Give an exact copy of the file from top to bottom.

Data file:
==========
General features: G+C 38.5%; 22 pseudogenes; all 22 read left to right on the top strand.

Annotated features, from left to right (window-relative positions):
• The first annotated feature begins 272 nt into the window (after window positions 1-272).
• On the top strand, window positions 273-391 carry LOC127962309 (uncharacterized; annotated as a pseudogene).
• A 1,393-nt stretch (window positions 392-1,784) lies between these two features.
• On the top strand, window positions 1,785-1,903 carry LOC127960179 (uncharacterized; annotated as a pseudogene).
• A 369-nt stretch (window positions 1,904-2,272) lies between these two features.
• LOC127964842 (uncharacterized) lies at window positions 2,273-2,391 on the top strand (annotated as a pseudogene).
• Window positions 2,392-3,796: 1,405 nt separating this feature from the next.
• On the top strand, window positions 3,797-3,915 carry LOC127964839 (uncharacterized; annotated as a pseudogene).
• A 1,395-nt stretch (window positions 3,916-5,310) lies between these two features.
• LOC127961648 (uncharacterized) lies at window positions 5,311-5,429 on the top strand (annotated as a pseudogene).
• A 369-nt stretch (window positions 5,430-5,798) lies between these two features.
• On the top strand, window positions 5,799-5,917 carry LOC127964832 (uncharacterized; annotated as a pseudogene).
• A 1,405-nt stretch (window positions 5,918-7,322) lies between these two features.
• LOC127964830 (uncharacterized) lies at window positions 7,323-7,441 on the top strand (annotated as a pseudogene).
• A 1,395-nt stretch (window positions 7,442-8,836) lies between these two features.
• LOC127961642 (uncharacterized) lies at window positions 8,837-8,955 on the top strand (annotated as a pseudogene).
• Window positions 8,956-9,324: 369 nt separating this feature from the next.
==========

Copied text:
General features: G+C 38.5%; 22 pseudogenes; all 22 read left to right on the top strand.

Annotated features, from left to right (window-relative positions):
• The first annotated feature begins 272 nt into the window (after window positions 1-272).
• On the top strand, window positions 273-391 carry LOC127962309 (uncharacterized; annotated as a pseudogene).
• A 1,393-nt stretch (window positions 392-1,784) lies between these two features.
• On the top strand, window positions 1,785-1,903 carry LOC127960179 (uncharacterized; annotated as a pseudogene).
• A 369-nt stretch (window positions 1,904-2,272) lies between these two features.
• LOC127964842 (uncharacterized) lies at window positions 2,273-2,391 on the top strand (annotated as a pseudogene).
• Window positions 2,392-3,796: 1,405 nt separating this feature from the next.
• On the top strand, window positions 3,797-3,915 carry LOC127964839 (uncharacterized; annotated as a pseudogene).
• A 1,395-nt stretch (window positions 3,916-5,310) lies between these two features.
• LOC127961648 (uncharacterized) lies at window positions 5,311-5,429 on the top strand (annotated as a pseudogene).
• A 369-nt stretch (window positions 5,430-5,798) lies between these two features.
• On the top strand, window positions 5,799-5,917 carry LOC127964832 (uncharacterized; annotated as a pseudogene).
• A 1,405-nt stretch (window positions 5,918-7,322) lies between these two features.
• LOC127964830 (uncharacterized) lies at window positions 7,323-7,441 on the top strand (annotated as a pseudogene).
• A 1,395-nt stretch (window positions 7,442-8,836) lies between these two features.
• LOC127961642 (uncharacterized) lies at window positions 8,837-8,955 on the top strand (annotated as a pseudogene).
• Window positions 8,956-9,324: 369 nt separating this feature from the next.